If I Could Move Your Lips For You

If I could move your lips for you, I would.

We’ve been friends forever and I can read your emotions, easily.

But reading your words is tough because your lips don’t move,

Not much.

Friendships with new people, wonderful people, have not flourished

Under the strain of communication, but

You are my friend – I want to keep talking with you forever.

 

And today, meeting in Starbucks, I’m in trouble

As I watch, listen and interpret your lips,

Shaping words for me to see and breathing sounds for me to hear.

Your lips are smiling – but your eyes are not.

Your fingers drum the café tabletop,

Competing with the noise of a hundred coffee cups.

We could talk in a quiet, well-lit place,

But we love the atmosphere here,

And the lower lighting flatters our age.

 

So whose fault is it – yours, mine or ours –

When for the ten thousandth time

I must ask you to repeat yourself?

I sense your invisible eye-rolling and sighing.

Immediately, I’m both apologetic and resentful

And I want to shout:

 OK, I’m sorry to ask you to repeat – again, 

But maybe if you moved your damn lips!?

I do everything I can to make it easier,

This café isn’t that loud, or that dark.

We’re sitting close and I’m wired for sound.

The only thing I can’t control is the way you move your lips.

I hate to say it, but you missed the “giving good lip” gene.

You’re just not good at it.

Sometimes I want to reach over and grab a lip in each hand and move them,

So that you can feel how the words should come out.

 

But I don’t say this, because it’s difficult to change how we speak, and I know you try.

We’ve been friends forever, and I love you.

But if I could move your lips for you, I would:

   Keep them pointed in my direction

Move them apart from each other

Slow them down

         Free them from food and fingers

Match their expression with your eyes

Let them enjoy rolling around the vowels,

playing percussion with the consonants

           

If I could move your lips for you, I would.

But I can’t.

So please tell me – again – what you just said.

 

– Gael Hannan, 2012 

About Gael Hannan

The Better HearingConsumer addresses the personal experience of living with hearing loss. Editor Gael Hannan and her occasional guest bloggers explore every corner of the hearing loss life with humor and poignancy. Comment Policy   Gael Hannan, Editor Gael Hannan is an author, speaker and advocate on hearing loss issues. In addition to her weekly blog at the Better Hearing Consumer, which has a passionate international following,Gael has written two acclaimed books, “The Way I Hear It: A Life with Hearing Loss”and “Hear & Beyond: Live Skillfully with Hearing Loss”, written with Shari Eberts. She is regularly invited to present her uniquely humorous and insightful work to appreciative audiences around the world. Gael has received many awards for her work that advocates for individuals to become more knowledgeable and successful at dealing with their hearing loss and a more inclusive society for them to live in. She lives with her husband on Vancouver Island, Canada. Books and other media Hear & Beyond: Live Skillfully with Hearing Loss. Written with Shari Eberts and available anywhere books are sold. The Way I Hear It: A Life With Hearing Loss. Available through online bookstores. Unheard Voices, DVD, vignettes from the hearing loss life. Contact Gael Hannan to order.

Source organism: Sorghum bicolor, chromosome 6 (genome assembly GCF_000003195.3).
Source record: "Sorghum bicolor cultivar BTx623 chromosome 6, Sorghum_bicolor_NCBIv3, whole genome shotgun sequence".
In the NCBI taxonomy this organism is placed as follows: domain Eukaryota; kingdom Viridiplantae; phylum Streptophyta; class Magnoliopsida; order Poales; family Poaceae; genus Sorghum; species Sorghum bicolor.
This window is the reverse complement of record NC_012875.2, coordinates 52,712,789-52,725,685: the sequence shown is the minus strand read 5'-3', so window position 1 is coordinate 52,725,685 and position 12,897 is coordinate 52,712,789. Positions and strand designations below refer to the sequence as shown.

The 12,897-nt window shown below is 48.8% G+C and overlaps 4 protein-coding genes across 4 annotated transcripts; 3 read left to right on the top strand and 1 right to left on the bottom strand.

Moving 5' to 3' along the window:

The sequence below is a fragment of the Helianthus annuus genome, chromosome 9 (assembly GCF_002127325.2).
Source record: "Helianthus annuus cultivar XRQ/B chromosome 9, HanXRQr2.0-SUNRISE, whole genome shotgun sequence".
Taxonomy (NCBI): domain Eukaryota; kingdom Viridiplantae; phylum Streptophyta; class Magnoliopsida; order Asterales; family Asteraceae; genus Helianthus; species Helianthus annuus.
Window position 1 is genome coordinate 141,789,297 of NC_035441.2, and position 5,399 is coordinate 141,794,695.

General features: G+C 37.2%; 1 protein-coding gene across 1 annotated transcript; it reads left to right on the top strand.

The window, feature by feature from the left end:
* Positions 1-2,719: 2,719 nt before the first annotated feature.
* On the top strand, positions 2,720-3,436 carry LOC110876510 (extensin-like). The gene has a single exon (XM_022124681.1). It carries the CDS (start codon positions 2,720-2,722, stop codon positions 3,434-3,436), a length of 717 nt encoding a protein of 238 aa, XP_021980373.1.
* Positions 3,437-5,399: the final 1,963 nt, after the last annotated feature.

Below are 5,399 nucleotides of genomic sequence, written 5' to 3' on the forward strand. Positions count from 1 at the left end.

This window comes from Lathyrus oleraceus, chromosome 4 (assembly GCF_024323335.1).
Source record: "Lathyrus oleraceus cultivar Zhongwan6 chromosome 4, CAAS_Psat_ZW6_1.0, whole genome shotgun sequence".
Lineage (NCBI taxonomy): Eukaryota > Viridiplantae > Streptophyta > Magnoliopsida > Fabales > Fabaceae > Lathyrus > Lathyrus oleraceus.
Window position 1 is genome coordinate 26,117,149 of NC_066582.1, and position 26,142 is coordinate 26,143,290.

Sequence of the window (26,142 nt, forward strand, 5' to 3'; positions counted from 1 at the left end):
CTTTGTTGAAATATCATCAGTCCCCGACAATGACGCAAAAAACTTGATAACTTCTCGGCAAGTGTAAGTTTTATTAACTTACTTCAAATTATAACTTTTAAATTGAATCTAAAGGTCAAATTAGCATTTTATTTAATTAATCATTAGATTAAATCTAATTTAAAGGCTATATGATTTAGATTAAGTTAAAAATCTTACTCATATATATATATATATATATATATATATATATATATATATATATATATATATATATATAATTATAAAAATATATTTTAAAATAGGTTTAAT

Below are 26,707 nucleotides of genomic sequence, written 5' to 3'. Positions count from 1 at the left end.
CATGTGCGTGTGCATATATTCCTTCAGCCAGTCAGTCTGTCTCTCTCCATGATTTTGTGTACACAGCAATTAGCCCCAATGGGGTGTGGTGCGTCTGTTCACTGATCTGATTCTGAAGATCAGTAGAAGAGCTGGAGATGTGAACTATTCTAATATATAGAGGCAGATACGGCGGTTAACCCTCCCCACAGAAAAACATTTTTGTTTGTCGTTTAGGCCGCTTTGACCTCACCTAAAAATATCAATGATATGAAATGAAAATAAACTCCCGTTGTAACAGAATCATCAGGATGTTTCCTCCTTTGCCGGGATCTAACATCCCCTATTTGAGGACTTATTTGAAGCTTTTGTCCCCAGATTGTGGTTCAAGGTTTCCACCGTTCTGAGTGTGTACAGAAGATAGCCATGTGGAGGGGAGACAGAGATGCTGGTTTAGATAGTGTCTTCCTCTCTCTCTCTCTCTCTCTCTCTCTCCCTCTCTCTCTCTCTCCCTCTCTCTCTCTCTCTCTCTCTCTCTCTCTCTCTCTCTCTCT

11 Comments

  1. I should have read this last week and printed it for my siblings who came to visit on Easter Sunday. Thanks Gael. How lovely it would be if our friends and family remembered to move the lips and slow down the pace.

  2. yes, dear friends all together but they turn to others when speaking, I know they cannot face me all the time but it is frustrating. May just as well have stayed at home with subtitles on TV.

  3. How true Gael. It’s a combination of people not moving their lips and speaking quietly. Then, of course, I have a friend who will start out facing me and then turn away to point something out to me. I’ll remind her I can’t hear when she turns away. She apologizes, faces me for a few minutes . . . and then forgets and turns away again . . . expecting me to be able to hear her. :)

  4. I hate to say it, but I can’t be friends with someone who doesn’t move his/her lips! It’s IMPOSSIBLE for me to communicate with someone like that – so a friendship doesn’t even spark.

    Were you friends at a time when your hearing was better?

  5. I hear you loud and clear, Gael. I know how you feel too. I have known people who don’t even move their lips when speaking.. They just smile and talk through their beautiful white teeth and their voice are monotonous with no fluctuation in their tone. It is a nightmare for me sometime when you have to work with an individual that does that. I don’t know how many time I have asked for them to move their hands from their face while speaking, “please speak clearer and just talk just a little bit louder” I would asked. yet they don’t do anything they are asked to do.

    Great story Gael.. thanks for sharing.

    1. Gael,
      You are so prophetic and wise, as well as humorous. This post is so eloquent and on point. I will share with my wonderful hearing family.
      Thank you,
      Robin

Leave a Reply

Your email address will not be published.